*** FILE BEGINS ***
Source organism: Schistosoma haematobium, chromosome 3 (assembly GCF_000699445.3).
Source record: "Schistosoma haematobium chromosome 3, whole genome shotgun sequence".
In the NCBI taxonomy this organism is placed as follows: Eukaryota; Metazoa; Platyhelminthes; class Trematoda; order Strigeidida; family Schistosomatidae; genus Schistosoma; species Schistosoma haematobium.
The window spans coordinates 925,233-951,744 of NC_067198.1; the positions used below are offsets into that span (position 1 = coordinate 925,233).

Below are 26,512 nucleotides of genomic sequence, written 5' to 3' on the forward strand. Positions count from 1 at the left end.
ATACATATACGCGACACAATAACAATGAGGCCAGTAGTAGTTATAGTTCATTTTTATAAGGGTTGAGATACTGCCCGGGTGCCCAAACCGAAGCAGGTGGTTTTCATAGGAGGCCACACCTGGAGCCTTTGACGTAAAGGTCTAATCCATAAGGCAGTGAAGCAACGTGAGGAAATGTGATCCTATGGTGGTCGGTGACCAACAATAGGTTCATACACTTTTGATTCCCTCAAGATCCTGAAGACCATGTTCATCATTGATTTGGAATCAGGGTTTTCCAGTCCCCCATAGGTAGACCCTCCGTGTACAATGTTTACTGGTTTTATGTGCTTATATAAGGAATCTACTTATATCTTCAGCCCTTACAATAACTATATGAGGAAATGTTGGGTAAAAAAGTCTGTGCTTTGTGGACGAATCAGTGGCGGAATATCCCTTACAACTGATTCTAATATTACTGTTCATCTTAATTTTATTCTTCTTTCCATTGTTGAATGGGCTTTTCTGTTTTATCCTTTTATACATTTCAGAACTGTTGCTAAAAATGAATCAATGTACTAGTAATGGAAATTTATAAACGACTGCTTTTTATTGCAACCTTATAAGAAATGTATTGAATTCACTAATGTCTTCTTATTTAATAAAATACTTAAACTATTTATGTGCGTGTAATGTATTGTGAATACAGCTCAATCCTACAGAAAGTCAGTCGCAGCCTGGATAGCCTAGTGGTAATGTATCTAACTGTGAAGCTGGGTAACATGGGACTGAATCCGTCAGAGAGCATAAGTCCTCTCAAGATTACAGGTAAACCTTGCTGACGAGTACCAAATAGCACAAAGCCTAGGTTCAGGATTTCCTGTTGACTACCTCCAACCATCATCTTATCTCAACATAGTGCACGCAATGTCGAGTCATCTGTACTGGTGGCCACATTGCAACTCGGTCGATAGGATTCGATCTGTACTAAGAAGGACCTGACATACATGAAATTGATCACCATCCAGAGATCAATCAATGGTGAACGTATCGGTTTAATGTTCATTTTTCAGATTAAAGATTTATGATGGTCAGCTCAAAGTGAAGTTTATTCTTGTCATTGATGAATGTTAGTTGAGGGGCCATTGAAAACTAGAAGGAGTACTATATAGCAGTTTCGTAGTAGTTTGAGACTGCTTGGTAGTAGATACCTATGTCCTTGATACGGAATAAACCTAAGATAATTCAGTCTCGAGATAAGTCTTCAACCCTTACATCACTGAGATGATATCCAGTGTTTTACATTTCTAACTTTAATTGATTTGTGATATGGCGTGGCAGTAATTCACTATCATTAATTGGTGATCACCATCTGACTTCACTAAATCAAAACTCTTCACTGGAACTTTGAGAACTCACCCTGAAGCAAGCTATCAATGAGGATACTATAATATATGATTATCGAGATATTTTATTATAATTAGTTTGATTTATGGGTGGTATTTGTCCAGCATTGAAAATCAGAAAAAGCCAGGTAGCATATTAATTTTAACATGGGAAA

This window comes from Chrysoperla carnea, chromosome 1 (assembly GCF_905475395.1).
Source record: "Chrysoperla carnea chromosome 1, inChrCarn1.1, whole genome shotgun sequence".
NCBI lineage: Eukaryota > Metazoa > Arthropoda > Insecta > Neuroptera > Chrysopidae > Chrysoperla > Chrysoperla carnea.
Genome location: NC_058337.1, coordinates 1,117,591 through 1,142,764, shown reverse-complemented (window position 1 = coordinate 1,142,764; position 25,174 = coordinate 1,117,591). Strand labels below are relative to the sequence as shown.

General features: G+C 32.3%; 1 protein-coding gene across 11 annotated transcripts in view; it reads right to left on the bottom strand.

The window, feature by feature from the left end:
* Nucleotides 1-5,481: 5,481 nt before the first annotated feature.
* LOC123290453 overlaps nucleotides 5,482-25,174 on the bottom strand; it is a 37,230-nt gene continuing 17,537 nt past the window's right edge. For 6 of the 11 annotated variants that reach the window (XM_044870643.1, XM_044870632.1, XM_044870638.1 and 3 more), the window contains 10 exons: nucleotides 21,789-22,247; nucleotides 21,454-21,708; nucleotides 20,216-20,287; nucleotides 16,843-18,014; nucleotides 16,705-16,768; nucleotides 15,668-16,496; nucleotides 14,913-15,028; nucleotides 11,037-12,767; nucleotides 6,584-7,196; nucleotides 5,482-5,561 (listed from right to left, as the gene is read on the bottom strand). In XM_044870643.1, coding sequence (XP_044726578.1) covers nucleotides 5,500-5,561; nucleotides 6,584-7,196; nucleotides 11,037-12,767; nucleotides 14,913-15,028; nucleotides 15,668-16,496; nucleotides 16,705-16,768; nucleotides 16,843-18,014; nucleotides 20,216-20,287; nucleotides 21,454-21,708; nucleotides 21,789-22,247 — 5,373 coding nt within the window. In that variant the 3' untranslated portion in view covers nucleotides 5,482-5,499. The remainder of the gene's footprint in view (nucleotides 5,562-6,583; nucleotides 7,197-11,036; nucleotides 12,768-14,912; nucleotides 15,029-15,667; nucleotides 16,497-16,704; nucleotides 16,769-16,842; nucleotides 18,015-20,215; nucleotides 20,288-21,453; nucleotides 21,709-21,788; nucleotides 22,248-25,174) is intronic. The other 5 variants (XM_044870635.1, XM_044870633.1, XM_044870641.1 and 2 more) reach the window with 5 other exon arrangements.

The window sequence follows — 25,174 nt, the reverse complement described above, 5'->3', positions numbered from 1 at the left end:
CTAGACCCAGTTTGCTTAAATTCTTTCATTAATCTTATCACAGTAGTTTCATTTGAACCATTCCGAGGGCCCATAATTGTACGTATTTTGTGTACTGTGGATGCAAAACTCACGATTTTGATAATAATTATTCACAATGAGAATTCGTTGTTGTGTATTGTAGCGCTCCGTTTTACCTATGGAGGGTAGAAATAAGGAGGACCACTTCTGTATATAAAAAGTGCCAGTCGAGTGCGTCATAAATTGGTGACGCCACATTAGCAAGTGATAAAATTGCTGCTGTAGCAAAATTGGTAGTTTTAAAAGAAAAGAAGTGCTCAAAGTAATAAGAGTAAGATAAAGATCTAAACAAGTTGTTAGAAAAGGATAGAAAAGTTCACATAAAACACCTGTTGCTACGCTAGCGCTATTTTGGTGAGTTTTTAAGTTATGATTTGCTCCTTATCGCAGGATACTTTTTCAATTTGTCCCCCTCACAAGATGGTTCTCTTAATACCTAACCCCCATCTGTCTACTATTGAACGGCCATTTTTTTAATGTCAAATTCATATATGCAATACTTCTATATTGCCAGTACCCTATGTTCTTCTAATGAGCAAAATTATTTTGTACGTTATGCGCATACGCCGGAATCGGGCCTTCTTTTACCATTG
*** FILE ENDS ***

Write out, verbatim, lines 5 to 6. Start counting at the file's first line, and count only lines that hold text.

Below are 26,512 nucleotides of genomic sequence, written 5' to 3' on the forward strand. Positions count from 1 at the left end.
ATACATATACGCGACACAATAACAATGAGGCCAGTAGTAGTTATAGTTCATTTTTATAAGGGTTGAGATACTGCCCGGGTGCCCAAACCGAAGCAGGTGGTTTTCATAGGAGGCCACACCTGGAGCCTTTGACGTAAAGGTCTAATCCATAAGGCAGTGAAGCAACGTGAGGAAATGTGATCCTATGGTGGTCGGTGACCAACAATAGGTTCATACACTTTTGATTCCCTCAAGATCCTGAAGACCATGTTCATCATTGATTTGGAATCAGGGTTTTCCAGTCCCCCATAGGTAGACCCTCCGTGTACAATGTTTACTGGTTTTATGTGCTTATATAAGGAATCTACTTATATCTTCAGCCCTTACAATAACTATATGAGGAAATGTTGGGTAAAAAAGTCTGTGCTTTGTGGACGAATCAGTGGCGGAATATCCCTTACAACTGATTCTAATATTACTGTTCATCTTAATTTTATTCTTCTTTCCATTGTTGAATGGGCTTTTCTGTTTTATCCTTTTATACATTTCAGAACTGTTGCTAAAAATGAATCAATGTACTAGTAATGGAAATTTATAAACGACTGCTTTTTATTGCAACCTTATAAGAAATGTATTGAATTCACTAATGTCTTCTTATTTAATAAAATACTTAAACTATTTATGTGCGTGTAATGTATTGTGAATACAGCTCAATCCTACAGAAAGTCAGTCGCAGCCTGGATAGCCTAGTGGTAATGTATCTAACTGTGAAGCTGGGTAACATGGGACTGAATCCGTCAGAGAGCATAAGTCCTCTCAAGATTACAGGTAAACCTTGCTGACGAGTACCAAATAGCACAAAGCCTAGGTTCAGGATTTCCTGTTGACTACCTCCAACCATCATCTTATCTCAACATAGTGCACGCAATGTCGAGTCATCTGTACTGGTGGCCACATTGCAACTCGGTCGATAGGATTCGATCTGTACTAAGAAGGACCTGACATACATGAAATTGATCACCATCCAGAGATCAATCAATGGTGAACGTATCGGTTTAATGTTCATTTTTCAGATTAAAGATTTATGATGGTCAGCTCAAAGTGAAGTTTATTCTTGTCATTGATGAATGTTAGTTGAGGGGCCATTGAAAACTAGAAGGAGTACTATATAGCAGTTTCGTAGTAGTTTGAGACTGCTTGGTAGTAGATACCTATGTCCTTGATACGGAATAAACCTAAGATAATTCAGTCTCGAGATAAGTCTTCAACCCTTACATCACTGAGATGATATCCAGTGTTTTACATTTCTAACTTTAATTGATTTGTGATATGGCGTGGCAGTAATTCACTATCATTAATTGGTGATCACCATCTGACTTCACTAAATCAAAACTCTTCACTGGAACTTTGAGAACTCACCCTGAAGCAAGCTATCAATGAGGATACTATAATATATGATTATCGAGATATTTTATTATAATTAGTTTGATTTATGGGTGGTATTTGTCCAGCATTGAAAATCAGAAAAAGCCAGGTAGCATATTAATTTTAACATGGGAAA